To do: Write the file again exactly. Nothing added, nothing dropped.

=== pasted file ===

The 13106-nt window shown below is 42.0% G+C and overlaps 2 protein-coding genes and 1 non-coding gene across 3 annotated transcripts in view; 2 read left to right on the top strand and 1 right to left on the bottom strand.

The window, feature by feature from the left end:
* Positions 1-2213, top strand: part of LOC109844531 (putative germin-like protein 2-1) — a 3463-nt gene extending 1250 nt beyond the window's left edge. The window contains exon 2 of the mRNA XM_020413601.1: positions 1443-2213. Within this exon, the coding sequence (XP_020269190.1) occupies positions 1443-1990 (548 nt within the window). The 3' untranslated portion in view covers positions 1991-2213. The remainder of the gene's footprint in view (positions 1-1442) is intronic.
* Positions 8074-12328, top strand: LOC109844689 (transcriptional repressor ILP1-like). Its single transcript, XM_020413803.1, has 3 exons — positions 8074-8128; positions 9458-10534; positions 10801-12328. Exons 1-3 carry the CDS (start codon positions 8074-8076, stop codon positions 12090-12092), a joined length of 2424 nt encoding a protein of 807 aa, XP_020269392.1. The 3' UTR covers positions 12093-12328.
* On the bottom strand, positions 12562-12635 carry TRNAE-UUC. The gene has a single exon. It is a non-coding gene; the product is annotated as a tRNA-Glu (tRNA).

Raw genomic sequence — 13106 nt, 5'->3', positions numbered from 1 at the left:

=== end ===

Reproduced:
The 13106-nt window shown below is 42.0% G+C and overlaps 2 protein-coding genes and 1 non-coding gene across 3 annotated transcripts in view; 2 read left to right on the top strand and 1 right to left on the bottom strand.

The window, feature by feature from the left end:
* Positions 1-2213, top strand: part of LOC109844531 (putative germin-like protein 2-1) — a 3463-nt gene extending 1250 nt beyond the window's left edge. The window contains exon 2 of the mRNA XM_020413601.1: positions 1443-2213. Within this exon, the coding sequence (XP_020269190.1) occupies positions 1443-1990 (548 nt within the window). The 3' untranslated portion in view covers positions 1991-2213. The remainder of the gene's footprint in view (positions 1-1442) is intronic.
* Positions 8074-12328, top strand: LOC109844689 (transcriptional repressor ILP1-like). Its single transcript, XM_020413803.1, has 3 exons — positions 8074-8128; positions 9458-10534; positions 10801-12328. Exons 1-3 carry the CDS (start codon positions 8074-8076, stop codon positions 12090-12092), a joined length of 2424 nt encoding a protein of 807 aa, XP_020269392.1. The 3' UTR covers positions 12093-12328.
* On the bottom strand, positions 12562-12635 carry TRNAE-UUC. The gene has a single exon. It is a non-coding gene; the product is annotated as a tRNA-Glu (tRNA).

Raw genomic sequence — 13106 nt, 5'->3', positions numbered from 1 at the left: